* A greater fluid intake relative to body weight

* A higher proportion of fetal Hb (which may be more rapidly oxidized to MetHb than adult Hb)

* Lower NADH-dependent MetHb reductase activity (the enzyme that converts MetHb to Hb).

However, although the gastric pH in infants may be higher than that seen in adults, L'hirondel and L'hirondel (2002) have suggested that the general stomach conditions are still not really suitable for the microbial conversion of nitrate to nitrite.

Exposure Assessment

Methemoglobinemia has several causes, as shown in Table 2, including exposure to nitrite or nitrate through the diet (although high dietary nitrate levels are generally accompanied by high nitrite levels). The principal area of interest in this study, however, was drinking water; therefore, the exposure assessment was based on the concentrations of nitrate in drinking water.

Guidelines and regulatory limits relating to the amount of nitrate in drinking water, of 10 mg/L nitrate-nitrogen (N[O.sub.3]-N) and 50 mg/L nitrate [nitrate concentrations are typically expressed either as mg/L N[O.sub.3]-N or nitrate (N[O.sub.3]); 50 mg/L N[O.sub.3] is equivalent to 11.3 N[O.sub.3]-N], were established to prevent infantile methemoglobinemia [U.S. Environmental Protection Agency (EPA) 1977; WHO 1958, 1996], and were based principally on the results of a survey conducted by the American Public Health Association (APHA) and reported by Walton (1951). This survey reported on > 270 cases of methemoglobinemia in infants in the United States (for whom nitrate drinking-water levels were available for 214 cases), although APHA emphasized restricting the data to those cases thought to be definitely associated with nitrate-contaminated water. As noted by Walton (1951), no cases were observed with drinking-water concentrations < 10 mg/L N[O.sub.3]-N. High nitrate for the purposes of the exposure assessment has been taken, therefore, to mean anything exceeding the current recommendations.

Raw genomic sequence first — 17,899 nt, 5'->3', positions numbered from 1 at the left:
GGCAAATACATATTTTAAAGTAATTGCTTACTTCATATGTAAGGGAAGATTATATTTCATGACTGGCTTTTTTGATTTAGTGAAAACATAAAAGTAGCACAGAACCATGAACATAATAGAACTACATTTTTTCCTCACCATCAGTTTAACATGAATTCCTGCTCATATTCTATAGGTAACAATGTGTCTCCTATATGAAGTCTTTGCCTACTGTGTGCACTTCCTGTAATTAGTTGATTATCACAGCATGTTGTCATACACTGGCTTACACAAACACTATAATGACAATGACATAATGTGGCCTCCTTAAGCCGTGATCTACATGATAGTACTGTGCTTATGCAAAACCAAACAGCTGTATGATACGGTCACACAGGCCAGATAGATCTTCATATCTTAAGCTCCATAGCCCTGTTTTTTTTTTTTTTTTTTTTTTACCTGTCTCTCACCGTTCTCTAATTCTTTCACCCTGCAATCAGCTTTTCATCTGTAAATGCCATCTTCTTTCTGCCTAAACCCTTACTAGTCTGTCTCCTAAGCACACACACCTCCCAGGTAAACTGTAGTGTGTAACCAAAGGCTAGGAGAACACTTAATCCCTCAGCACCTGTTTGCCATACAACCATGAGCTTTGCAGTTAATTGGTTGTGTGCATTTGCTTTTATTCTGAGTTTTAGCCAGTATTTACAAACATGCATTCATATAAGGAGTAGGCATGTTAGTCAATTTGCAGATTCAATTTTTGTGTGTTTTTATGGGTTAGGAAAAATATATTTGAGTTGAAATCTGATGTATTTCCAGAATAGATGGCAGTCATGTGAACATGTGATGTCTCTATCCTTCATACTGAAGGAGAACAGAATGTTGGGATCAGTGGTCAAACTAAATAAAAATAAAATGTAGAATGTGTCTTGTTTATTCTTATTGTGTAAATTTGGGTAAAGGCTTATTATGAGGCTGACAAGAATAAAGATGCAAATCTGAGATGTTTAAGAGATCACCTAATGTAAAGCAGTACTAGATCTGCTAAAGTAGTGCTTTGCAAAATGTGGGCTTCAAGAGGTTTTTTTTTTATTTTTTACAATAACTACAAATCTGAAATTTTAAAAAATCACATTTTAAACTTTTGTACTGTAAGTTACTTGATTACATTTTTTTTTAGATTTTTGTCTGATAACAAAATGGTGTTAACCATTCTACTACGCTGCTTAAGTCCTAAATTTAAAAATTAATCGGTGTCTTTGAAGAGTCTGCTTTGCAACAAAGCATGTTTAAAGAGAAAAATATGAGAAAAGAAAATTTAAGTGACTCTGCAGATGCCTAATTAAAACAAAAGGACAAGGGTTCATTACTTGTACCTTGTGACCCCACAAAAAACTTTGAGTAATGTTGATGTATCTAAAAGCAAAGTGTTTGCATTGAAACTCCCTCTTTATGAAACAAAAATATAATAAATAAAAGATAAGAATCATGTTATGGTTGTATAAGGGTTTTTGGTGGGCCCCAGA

Natural levels of nitrate in groundwater depend on soil type and geology. In the United States, naturally occurring levels of nitrate are in the range of 4-9 mg/L. Agricultural activities, however, can result in elevated levels (in the region of 100 mg/L; WHO 1996).

High-nitrate drinking water is most often associated with privately owned wells, especially with shallow wells with depths < 15 m in regions with permeable soils (Fan et al. 1987). It is exactly this situation of small community water supplies, in which poorly regulated and unsanitary waters are found, that could induce gastrointestinal symptoms in consumers (Fewtrell et al. 1998). Shearer et al. (1972) note that the factors responsible for elevated nitrate contents in well-water sources include geography, geology, groundwater hydrology, and the addition of nitrates naturally and from surface contamination by nitrogenous fertilizers or by organic waste of human or animal origin. Although water derived from privately owned wells may be the most common source of high-nitrate drinking water, municipal drinking water supplies may also be contaminated. Vitoria Minana et al. (1991) report on nitrate levels in the Valencia region of Spain, where concentrations exceeded the WHO guideline level (50 mg/L) in 95 towns, with 18 municipalities reporting levels > 150 mg/L.